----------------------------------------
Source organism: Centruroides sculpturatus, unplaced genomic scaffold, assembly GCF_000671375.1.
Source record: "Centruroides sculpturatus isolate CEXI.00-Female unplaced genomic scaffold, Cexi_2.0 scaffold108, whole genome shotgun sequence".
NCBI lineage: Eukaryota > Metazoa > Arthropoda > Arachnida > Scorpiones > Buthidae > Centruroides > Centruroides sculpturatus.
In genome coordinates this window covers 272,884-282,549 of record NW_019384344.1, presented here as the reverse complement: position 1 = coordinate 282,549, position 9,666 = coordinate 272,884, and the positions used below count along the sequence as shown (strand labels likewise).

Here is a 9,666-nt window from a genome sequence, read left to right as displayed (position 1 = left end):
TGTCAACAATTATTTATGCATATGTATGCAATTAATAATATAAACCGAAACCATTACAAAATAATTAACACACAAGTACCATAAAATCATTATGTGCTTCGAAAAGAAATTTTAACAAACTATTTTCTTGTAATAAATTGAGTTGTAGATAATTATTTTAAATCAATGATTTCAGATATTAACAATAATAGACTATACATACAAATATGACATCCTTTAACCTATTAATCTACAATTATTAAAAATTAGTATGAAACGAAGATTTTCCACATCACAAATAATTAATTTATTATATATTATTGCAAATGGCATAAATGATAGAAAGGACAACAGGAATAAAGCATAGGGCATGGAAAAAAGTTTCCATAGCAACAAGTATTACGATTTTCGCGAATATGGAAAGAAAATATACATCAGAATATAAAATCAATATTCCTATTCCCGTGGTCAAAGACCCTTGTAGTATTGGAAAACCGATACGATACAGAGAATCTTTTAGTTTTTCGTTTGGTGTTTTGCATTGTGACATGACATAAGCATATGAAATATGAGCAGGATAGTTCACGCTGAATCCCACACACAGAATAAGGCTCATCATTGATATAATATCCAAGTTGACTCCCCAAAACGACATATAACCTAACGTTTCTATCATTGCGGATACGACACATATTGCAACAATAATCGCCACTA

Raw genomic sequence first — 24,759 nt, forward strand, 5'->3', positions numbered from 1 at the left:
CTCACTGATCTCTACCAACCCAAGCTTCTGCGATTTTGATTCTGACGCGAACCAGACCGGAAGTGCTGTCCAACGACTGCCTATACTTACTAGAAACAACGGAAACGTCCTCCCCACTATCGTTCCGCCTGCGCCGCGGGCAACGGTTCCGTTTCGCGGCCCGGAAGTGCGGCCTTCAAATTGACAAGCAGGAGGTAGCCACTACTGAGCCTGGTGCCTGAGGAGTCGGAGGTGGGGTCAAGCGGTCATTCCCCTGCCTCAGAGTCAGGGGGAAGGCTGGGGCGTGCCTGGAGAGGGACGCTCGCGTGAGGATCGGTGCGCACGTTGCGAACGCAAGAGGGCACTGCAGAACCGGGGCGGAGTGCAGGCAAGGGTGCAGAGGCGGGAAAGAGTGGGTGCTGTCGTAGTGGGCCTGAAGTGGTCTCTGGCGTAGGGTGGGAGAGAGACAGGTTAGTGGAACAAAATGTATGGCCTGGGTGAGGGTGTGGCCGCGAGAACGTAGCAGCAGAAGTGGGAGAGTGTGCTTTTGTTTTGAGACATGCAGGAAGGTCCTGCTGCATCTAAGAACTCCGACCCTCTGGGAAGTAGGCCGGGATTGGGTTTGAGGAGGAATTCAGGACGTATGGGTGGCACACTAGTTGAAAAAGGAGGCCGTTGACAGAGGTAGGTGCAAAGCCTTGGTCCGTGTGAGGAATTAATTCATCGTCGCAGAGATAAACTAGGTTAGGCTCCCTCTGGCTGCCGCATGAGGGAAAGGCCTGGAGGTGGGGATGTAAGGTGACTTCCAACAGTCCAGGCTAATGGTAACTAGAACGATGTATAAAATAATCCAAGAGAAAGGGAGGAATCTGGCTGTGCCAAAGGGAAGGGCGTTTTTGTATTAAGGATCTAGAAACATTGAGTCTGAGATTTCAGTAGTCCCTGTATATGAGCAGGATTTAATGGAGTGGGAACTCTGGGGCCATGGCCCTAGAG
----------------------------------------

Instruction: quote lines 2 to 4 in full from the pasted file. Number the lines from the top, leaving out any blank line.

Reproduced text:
Source record: "Centruroides sculpturatus isolate CEXI.00-Female unplaced genomic scaffold, Cexi_2.0 scaffold108, whole genome shotgun sequence".
NCBI lineage: Eukaryota > Metazoa > Arthropoda > Arachnida > Scorpiones > Buthidae > Centruroides > Centruroides sculpturatus.
In genome coordinates this window covers 272,884-282,549 of record NW_019384344.1, presented here as the reverse complement: position 1 = coordinate 282,549, position 9,666 = coordinate 272,884, and the positions used below count along the sequence as shown (strand labels likewise).